Since FHA has not in recent memory refinanced borrowers with LTVs in the 120-140 range (presumably one of the groups targeted by the Administration), I think it will be difficult to estimate the performance of these loans over time and thus their impact on FHA’s actuarial foundation regardless of which fund they place them in.  While the FHA “short re-finance” program announced in 2010 allowed a 115% CLTV, it has had very little participation thus making it difficult to gauge performance relative to what could be even higher LTV participants.
 
It should be noted that the Administration is targeting borrowers who have made 12 consecutive payments so one could argue that despite the fact they are underwater they have been able to afford their mortgage payments – presumably in some cases for several years.  So does that mitigate some of the potential risk meaning that they will certainly be able to afford reduced monthly payments?  But again, given FHA’s limited experience with borrowers outside their established guidelines and requirements predicting their performance with any degree of certainty is difficult at best.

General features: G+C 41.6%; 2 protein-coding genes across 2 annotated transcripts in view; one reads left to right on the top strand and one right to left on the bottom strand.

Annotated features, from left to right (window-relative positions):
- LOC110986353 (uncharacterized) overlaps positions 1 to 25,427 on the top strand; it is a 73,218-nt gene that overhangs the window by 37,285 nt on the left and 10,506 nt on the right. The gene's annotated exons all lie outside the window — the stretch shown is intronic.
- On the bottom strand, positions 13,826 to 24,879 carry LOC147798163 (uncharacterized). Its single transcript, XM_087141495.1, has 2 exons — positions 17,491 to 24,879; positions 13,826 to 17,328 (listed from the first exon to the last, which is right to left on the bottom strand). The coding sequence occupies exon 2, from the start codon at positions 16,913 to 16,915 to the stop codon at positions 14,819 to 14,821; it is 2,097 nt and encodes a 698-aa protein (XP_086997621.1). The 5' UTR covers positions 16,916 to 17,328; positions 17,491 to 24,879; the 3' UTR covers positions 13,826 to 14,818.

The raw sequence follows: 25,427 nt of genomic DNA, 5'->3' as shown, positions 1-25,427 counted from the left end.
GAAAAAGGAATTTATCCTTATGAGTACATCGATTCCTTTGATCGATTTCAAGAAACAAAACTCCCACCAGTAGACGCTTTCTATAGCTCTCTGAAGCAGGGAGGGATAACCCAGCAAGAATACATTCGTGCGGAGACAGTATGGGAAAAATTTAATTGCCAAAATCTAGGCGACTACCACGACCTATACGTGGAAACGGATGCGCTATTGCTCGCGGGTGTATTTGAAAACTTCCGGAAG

And assuming those previously non-FHA borrowers default on their new FHA loan, who do you think will now be at-risk with an underwater property?  Again, the Administration stated these programs “will not add a dime to the deficit” – I hope they are right.
 
FHA’s actuarial soundness has been rocked by the on-going erosion of house prices nationwide which has led to three consecutive years of declines in their capital reserve ratio.  The best medicine for FHA is house price appreciation and the positive ripple effect of increased value to their housing portfolio.  But they have been waiting three years for that to happen.
 
Welcomed news as part of this new refinance program is they would be removed from an FHA lender’s compare ratio within Neighborhood Watch (FHA’s public database of lender’s default rates compared to its peers in a given geographic region).  That said, I suspect FHA will establish a separate category of compare ratios for this book of business, as it did for Negative Equity Refinances and the Hope For Homeowner (H4H) program.